The disc is the cushion between the vertebrae and is much like a jelly doughnut. If the dough of the doughnut tears, lower back pain may develop. If jelly is squeezed out of the opening, it can press on the nerve and can create pain and weakness. The herniated material can compress the nerves around the disc and create pain that can radiate through the back and sometimes down the arms (if the herniation is in the cervical spine) and legs (if the herniation is in the lumbar spine).
We can’t put the jelly back into the doughnut, but we can flush around and shrink the protruding jelly with steroids or simply remove the jelly fragment in the lumbar spine with an outpatient procedure called a microdiscectomy. If this occurs in the cervical spine an overnight stay in the hospital is commonly required. During surgery, generally only the disc material compressing the nerve will be removed, and most (95%) of the intervertebral disc material is left in place.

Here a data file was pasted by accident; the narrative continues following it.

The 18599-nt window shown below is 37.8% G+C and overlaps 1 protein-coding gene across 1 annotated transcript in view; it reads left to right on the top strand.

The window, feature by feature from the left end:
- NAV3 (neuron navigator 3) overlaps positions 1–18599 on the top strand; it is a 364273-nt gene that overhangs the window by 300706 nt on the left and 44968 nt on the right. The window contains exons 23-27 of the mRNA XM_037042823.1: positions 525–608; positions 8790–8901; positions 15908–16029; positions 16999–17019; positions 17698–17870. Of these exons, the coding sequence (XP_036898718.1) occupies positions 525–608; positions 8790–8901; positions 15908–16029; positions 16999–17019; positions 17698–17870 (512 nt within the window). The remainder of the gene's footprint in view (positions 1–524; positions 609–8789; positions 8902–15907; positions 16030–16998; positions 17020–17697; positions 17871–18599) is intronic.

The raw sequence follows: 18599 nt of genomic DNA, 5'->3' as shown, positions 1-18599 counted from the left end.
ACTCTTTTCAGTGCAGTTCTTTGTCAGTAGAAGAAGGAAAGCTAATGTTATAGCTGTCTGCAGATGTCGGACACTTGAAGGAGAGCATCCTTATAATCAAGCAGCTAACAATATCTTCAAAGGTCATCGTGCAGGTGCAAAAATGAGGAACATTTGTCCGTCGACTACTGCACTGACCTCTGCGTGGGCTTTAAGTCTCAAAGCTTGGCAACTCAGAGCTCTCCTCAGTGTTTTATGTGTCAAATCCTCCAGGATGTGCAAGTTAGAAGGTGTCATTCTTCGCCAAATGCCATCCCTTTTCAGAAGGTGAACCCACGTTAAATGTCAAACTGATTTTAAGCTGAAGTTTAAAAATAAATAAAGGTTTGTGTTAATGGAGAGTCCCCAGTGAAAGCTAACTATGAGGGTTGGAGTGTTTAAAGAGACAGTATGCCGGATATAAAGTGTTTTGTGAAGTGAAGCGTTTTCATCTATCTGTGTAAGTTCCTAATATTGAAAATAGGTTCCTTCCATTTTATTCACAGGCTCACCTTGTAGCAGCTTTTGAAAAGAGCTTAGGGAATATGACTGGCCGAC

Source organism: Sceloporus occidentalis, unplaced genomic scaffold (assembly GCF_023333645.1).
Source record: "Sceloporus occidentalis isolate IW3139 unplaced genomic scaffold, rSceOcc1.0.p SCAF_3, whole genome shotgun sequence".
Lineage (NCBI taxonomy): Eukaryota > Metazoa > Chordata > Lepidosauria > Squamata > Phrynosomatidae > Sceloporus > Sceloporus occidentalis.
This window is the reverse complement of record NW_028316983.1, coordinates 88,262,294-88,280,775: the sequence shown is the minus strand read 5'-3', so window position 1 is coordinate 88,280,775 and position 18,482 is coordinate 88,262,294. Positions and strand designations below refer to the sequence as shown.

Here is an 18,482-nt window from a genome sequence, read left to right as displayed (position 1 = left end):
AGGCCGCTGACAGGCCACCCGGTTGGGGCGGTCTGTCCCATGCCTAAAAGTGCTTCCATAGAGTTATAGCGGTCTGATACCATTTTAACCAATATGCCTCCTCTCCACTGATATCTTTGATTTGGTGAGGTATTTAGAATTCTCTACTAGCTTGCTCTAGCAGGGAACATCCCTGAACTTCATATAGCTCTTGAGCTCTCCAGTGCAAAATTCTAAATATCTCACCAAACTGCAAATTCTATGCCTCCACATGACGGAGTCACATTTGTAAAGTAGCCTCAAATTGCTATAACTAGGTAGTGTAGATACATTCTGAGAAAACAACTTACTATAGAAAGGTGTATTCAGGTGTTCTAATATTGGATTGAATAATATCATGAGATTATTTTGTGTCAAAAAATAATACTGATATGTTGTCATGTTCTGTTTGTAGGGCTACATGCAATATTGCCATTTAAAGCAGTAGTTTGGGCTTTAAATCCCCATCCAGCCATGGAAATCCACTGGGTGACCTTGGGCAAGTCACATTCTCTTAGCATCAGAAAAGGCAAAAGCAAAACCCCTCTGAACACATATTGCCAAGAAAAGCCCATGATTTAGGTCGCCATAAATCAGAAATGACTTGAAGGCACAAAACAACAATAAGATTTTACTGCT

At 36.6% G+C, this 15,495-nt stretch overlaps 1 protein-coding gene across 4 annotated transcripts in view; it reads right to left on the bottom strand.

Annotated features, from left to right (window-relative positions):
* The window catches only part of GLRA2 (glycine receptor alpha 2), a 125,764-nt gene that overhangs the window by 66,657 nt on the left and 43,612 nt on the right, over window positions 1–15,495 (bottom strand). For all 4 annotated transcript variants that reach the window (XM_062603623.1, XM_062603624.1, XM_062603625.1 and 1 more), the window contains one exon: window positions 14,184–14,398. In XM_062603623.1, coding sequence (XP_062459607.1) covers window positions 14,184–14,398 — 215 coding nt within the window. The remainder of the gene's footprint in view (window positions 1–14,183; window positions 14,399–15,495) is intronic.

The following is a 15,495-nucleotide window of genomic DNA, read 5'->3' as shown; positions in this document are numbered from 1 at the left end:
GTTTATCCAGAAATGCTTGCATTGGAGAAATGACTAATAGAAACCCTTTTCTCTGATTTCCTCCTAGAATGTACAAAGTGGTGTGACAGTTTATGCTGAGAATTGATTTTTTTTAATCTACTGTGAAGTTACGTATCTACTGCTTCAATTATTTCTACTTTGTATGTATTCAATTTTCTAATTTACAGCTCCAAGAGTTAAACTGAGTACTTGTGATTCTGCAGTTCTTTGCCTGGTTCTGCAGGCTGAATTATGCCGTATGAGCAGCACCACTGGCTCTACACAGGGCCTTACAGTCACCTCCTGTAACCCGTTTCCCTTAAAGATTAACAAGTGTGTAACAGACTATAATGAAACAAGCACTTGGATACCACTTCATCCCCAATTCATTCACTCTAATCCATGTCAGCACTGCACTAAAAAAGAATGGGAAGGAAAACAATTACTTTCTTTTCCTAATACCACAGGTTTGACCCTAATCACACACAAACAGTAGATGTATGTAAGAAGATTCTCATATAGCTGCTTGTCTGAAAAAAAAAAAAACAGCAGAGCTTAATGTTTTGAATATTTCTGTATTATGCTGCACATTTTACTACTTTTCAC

Pain and other symptoms from a herniated disc can usually be treated successfully with medication and nonsurgical options, including physical therapy, chiropractic manipulation, and injections.